Blog | White water ride: meet freestyle kayaking’s rising star

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Scouting can be a gateway for young people to find the hobbies that they’re really interested in. Harry Stiff, an Explorer from 3rd Sudbury Scout Group, was introduced to kayaking as a Cub. He’s now got his sights set on getting selected for Team GB. We spoke to him just after a win at a major UK competition.

Hi Harry! So, how did you first get into kayaking?

I started when I was seven through Cubs. Both my parents are leaders, and my Dad is really into kayaking too. I did it for about three years at the weekends, just as a hobby. Then I had a bit of a bad experience when I got really cold and wet one night and I didn’t want to do it any more. But eventually I came back to it and found I loved it.

How did you overcome that feeling of not wanting to carry on kayaking?

I realised that I really missed being active, and I needed something to fill the gaps in the week. I forced myself to go to training sessions for a few weeks, and the skills all came back to me. I started to really enjoy it again, even more than I did before. I was 13 then, and the instructors let me try some new stuff like tumbling in smaller boats. I passed my first assessments and that’s when I really got into freestyle kayaking.

What has been your biggest achievement so far?

Definitely the recent competition I did. I won the Junior Novice category at the SAS Hurley Classic Freestyle Kayaking Championships in November 2015. There were competitors there from all over the world - people I’d seen in Youtube videos were in the same arena, competing with me! I entered last year too, but this time there was an even bigger turnout. It was huge! It was actually the biggest feature [in the water] that I’d ever paddled. It was a huge adrenaline rush.

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What are your plans for the future, now that you’ve got this win under your belt?

I’ve got a few more competitions coming up this year, but what I’m really aiming for is the Team GB selections in 2017. I’m going down to watch it this year to scope out the competition and see what extra training I need to do. I’m always questioning whether I’m good enough – and this drives me to practice harder and get better through competing.

What would happen if you got into Team GB?

I’d be aiming for the World Championships. Currently, freestyle kayaking isn’t an Olympic sport, but the governing body is aiming for it to be included in the Olympics in a few years, which would be amazing. The difficulty is that freestyle kayaking is so dependent on natural features, like rocks and drops in the water, so you can only do it in certain places. But, that’s also what makes it exciting, because each place is completely different.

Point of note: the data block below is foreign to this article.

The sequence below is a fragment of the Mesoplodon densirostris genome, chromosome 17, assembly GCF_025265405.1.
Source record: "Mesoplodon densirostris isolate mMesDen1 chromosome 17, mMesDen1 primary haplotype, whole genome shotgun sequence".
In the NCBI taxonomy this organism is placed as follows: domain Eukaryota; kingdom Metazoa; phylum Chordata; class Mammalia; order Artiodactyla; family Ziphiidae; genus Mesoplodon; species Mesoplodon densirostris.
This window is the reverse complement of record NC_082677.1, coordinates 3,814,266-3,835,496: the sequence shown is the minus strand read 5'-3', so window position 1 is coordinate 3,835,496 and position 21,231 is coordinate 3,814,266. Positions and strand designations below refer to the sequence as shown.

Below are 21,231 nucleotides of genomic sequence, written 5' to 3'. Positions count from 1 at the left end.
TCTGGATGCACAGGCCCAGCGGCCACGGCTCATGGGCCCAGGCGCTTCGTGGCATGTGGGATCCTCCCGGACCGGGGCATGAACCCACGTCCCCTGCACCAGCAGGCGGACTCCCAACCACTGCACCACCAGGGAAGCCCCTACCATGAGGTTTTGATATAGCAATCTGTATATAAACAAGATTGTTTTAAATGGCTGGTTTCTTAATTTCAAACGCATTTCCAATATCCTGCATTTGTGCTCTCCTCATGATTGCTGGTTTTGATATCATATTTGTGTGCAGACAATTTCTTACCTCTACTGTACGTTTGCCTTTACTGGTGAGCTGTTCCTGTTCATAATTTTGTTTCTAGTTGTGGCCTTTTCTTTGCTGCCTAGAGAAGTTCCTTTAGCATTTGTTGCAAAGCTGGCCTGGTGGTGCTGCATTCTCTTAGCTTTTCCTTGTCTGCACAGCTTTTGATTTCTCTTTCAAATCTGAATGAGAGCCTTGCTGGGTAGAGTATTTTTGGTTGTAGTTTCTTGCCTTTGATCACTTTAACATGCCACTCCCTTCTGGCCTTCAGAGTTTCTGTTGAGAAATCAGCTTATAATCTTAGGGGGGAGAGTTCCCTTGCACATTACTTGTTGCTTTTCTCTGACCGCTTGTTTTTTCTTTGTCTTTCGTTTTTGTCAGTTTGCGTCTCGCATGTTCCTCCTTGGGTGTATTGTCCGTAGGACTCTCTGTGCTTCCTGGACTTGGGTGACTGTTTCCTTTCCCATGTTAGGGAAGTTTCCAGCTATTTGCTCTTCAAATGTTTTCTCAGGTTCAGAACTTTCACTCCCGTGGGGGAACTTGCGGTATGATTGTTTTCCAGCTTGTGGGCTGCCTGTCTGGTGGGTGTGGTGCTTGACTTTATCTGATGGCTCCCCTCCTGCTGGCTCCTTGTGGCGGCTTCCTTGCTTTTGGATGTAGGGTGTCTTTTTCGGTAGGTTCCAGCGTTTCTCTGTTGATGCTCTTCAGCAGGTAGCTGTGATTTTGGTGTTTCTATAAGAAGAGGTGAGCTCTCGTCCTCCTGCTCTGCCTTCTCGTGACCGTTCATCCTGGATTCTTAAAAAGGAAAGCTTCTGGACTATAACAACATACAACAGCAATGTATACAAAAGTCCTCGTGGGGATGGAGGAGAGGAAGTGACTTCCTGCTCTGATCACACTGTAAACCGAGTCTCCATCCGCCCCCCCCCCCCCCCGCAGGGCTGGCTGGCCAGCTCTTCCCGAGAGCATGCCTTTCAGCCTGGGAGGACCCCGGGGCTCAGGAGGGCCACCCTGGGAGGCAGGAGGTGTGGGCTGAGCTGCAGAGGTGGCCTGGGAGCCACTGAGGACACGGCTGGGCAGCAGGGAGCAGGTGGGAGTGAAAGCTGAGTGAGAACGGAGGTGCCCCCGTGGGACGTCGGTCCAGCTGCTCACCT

How do you fit all your training in alongside Scouts and school (and a social life!)?

It is a bit of a squeeze! I kayak three times a week, including instructing others. I’ve just completed my qualification, and I love giving other people the chance to try kayaking. I’ve been teaching other Scout Leaders to gain their Adventurous Activity Permit so they can take their young people out on the water. It’s great to be giving the opportunities I had to other people. Kayaking tends to take up every spare bit of time I have – although I’m not allowed out until I finish my homework!

Sounds like you know how to keep yourself busy! What tips would you give someone who has just started kayaking?

In terms of technical skill, make sure you look in the direction that you want the boat to go. No matter what you’re doing, whether it’s just paddling in a straight line, or doing some of the flips and tricks I do, you just stick to that rule. It’s also really important to relax in the boat. When you’re nervous you tense up and your moves become jerky, and that makes you wobble. And the most important thing to remember is that nothing comes first time, you have to practice.

Thanks so much for talking to us, Harry! We wish you all the best with your competitions and we’ll keep an eye out for you at the World Champs in a few years.

Inspired? Kayaking is available at some of the Scout Activity Centres.

Kayakers can work towards the Paddle Sports Staged Activity Badge and Time On The Water Staged Activity Badge, both within or outside Scouts sessions. Kayakers can also work towards gaining an Adventurous Activity Permit to lead kayaking sessions and create more opportunities for young people in Scouting to enjoy the sport.

Has Scouting helped you develop your hobbies and interests? Tell us what you tried for the first time through Scouting on Facebook, Twitter or Instagram.

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